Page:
Clients often choose mediation as their preferred method for resolution, for several reasons, but they often don’t know the answer to this question – What is the role of a Mediator? Others understand the role but they are so desperate for an outcome that they feel that their Mediator is ‘all knowing’ and client’s try to force them into an outcome – to actually make the decisions. So let’s chat for a bit about the role of a Mediator and what you can, and shouldn’t, expect from your Mediator.
What A Mediator Does
Mediator’s primary role, at least for me, is to remain neutral. I often describe myself an a ‘translator’, giving clients guidance as to what needs to be considered for their Separation Agreement. I prepare Parenting Plans (if needed) and the necessary (legal) Financial Disclosure documents. These documents are required so we can ascertain who will keep what, how the couples assets and debts will be divided, as well as who owes who an Equalization Payment as well as what amount that might be. I don’t give legal advice. I can give legal information, but not advice. Often, I can mention, in broad strokes, how family law may look at a certain situation but I always tell clients to get legal advice, if they aren’t sure about a right or an obligation that they are negotiating in our mediation sessions. Also, everyone’s situation is different so “broad stroke” guidelines may not dictate your resolution options. Perhaps seeing your lawyer for an hour or so before the mediation can help to set some realistic expectations during your mediated negotiations?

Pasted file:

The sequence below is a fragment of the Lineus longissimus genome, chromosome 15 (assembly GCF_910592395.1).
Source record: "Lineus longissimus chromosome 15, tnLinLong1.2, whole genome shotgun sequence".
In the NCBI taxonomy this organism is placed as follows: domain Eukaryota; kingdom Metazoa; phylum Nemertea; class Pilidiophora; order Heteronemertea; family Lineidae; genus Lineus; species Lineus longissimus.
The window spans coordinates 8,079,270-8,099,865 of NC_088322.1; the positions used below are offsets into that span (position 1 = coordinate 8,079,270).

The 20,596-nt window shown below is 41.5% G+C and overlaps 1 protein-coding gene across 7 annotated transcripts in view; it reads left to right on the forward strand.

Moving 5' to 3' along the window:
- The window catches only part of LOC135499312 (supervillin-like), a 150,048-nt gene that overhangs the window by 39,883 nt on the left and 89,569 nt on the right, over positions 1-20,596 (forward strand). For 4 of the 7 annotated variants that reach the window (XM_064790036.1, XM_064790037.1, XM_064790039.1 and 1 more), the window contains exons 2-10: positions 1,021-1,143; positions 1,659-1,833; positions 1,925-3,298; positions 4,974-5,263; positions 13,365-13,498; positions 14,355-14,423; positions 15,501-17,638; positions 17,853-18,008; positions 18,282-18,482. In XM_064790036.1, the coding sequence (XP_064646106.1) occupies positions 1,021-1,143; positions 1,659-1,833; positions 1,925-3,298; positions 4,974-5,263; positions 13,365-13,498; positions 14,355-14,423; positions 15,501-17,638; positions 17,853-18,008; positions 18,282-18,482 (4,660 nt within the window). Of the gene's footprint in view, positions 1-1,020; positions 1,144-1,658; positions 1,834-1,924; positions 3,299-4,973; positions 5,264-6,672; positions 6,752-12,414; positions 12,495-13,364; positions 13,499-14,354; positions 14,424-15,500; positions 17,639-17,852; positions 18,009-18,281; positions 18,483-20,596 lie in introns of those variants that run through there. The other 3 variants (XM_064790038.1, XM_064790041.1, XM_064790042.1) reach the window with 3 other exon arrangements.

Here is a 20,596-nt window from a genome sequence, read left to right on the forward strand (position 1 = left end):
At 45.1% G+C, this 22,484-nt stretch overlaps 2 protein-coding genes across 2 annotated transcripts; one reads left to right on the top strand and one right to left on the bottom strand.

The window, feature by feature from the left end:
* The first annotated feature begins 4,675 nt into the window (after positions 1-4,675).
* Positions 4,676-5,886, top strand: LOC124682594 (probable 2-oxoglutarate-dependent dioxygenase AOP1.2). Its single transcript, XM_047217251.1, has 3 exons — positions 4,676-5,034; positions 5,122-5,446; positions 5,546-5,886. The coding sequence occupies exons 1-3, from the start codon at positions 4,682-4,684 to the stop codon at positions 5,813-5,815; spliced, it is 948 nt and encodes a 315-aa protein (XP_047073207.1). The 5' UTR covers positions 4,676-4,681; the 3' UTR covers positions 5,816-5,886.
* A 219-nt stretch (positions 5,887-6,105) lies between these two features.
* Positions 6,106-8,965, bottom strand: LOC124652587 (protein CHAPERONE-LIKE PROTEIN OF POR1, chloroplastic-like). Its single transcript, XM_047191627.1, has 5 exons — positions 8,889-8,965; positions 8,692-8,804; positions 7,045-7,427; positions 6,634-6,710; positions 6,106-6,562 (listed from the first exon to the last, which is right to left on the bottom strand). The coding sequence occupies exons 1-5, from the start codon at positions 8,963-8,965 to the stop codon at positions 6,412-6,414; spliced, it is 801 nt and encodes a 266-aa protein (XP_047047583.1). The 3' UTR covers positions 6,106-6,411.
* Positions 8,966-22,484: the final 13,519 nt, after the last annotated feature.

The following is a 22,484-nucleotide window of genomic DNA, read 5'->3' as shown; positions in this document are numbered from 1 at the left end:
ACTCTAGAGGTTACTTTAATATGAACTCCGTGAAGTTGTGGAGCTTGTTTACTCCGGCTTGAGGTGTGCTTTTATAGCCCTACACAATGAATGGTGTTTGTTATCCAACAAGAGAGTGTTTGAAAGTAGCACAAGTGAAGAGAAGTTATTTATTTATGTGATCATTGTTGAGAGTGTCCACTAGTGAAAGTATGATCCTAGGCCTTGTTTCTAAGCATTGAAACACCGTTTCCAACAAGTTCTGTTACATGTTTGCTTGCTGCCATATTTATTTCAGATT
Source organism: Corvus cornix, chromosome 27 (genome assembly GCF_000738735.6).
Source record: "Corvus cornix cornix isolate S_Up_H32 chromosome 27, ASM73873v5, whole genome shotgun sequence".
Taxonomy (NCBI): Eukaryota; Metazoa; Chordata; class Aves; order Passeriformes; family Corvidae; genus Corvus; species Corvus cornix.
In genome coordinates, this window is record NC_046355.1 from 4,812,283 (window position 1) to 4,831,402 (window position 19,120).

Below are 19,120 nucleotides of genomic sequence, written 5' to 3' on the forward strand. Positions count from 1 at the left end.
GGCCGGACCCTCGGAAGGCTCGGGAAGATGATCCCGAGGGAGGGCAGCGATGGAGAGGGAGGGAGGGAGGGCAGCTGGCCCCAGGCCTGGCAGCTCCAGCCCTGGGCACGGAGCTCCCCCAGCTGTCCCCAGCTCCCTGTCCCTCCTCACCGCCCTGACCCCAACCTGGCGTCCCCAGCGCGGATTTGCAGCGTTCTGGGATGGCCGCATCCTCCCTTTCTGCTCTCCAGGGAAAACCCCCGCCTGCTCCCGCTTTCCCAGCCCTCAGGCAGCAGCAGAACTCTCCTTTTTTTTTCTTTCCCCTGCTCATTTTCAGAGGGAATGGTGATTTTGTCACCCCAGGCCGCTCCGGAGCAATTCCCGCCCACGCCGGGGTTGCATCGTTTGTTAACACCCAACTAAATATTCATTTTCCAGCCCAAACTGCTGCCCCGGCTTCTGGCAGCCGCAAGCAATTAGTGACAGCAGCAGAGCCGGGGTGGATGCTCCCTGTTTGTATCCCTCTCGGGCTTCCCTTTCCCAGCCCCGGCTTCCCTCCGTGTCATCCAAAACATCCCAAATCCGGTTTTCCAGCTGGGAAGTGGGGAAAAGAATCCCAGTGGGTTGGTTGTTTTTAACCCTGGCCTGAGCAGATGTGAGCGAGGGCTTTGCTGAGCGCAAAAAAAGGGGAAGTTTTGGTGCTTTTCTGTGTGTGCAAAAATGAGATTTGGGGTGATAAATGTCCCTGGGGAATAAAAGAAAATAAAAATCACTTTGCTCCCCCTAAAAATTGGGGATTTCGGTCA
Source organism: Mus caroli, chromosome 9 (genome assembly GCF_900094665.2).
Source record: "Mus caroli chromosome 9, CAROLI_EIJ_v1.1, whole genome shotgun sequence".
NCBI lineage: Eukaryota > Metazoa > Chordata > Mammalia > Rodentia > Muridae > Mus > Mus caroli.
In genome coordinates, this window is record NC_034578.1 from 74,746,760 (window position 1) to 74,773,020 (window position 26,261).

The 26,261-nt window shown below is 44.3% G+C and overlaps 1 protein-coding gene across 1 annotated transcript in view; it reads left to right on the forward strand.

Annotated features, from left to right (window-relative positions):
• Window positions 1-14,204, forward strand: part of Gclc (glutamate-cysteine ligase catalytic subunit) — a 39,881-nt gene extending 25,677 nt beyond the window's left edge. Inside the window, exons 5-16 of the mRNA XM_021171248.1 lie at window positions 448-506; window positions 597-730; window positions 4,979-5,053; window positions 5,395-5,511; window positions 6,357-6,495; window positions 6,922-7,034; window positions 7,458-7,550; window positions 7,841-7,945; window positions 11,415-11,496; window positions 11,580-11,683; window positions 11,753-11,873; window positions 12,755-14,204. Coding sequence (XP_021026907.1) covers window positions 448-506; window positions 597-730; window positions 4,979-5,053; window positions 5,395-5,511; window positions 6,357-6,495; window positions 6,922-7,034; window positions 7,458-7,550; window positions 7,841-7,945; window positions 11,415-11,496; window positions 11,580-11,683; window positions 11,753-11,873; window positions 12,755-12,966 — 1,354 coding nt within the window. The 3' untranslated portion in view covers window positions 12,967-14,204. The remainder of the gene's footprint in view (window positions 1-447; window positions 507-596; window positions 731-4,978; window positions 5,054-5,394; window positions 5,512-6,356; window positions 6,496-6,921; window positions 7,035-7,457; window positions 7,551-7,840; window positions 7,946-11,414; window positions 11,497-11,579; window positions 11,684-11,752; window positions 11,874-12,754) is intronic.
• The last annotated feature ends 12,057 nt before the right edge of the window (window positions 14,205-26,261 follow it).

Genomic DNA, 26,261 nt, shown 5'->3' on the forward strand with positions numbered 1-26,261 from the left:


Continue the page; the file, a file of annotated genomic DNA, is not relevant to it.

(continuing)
Some mediators are also lawyers, by profession. They, too, can give you legal information but they cannot give you legal advice. To do so would be compromising their neutrality. Legal advice that advantages one spouse would, clearly, disadvantage the other and then the negotiations would break down as the spouse who believes they are treated unfairly would cease to trust their Mediator.
What a Mediator Does Not Do
In mediation, the Mediator does not make decisions. The process is self-determined. As a Mediator, the biggest decision I have, in a mediation, is what tools or resources I have at hand, to use, should I need them, depending on where I think the negotiations might go. The clients make their own decisions. Some people like taking ownership of how they chose to manage their separation. Sometimes, they even agree to make decisions that deviate from family law with regard to their rights and obligations. This is why getting Independent Legal Advice, or ILA in divorce professional lingo, is so important.
So, are you and your spouse good potential mediation clients? Stay tuned for our next blog posting!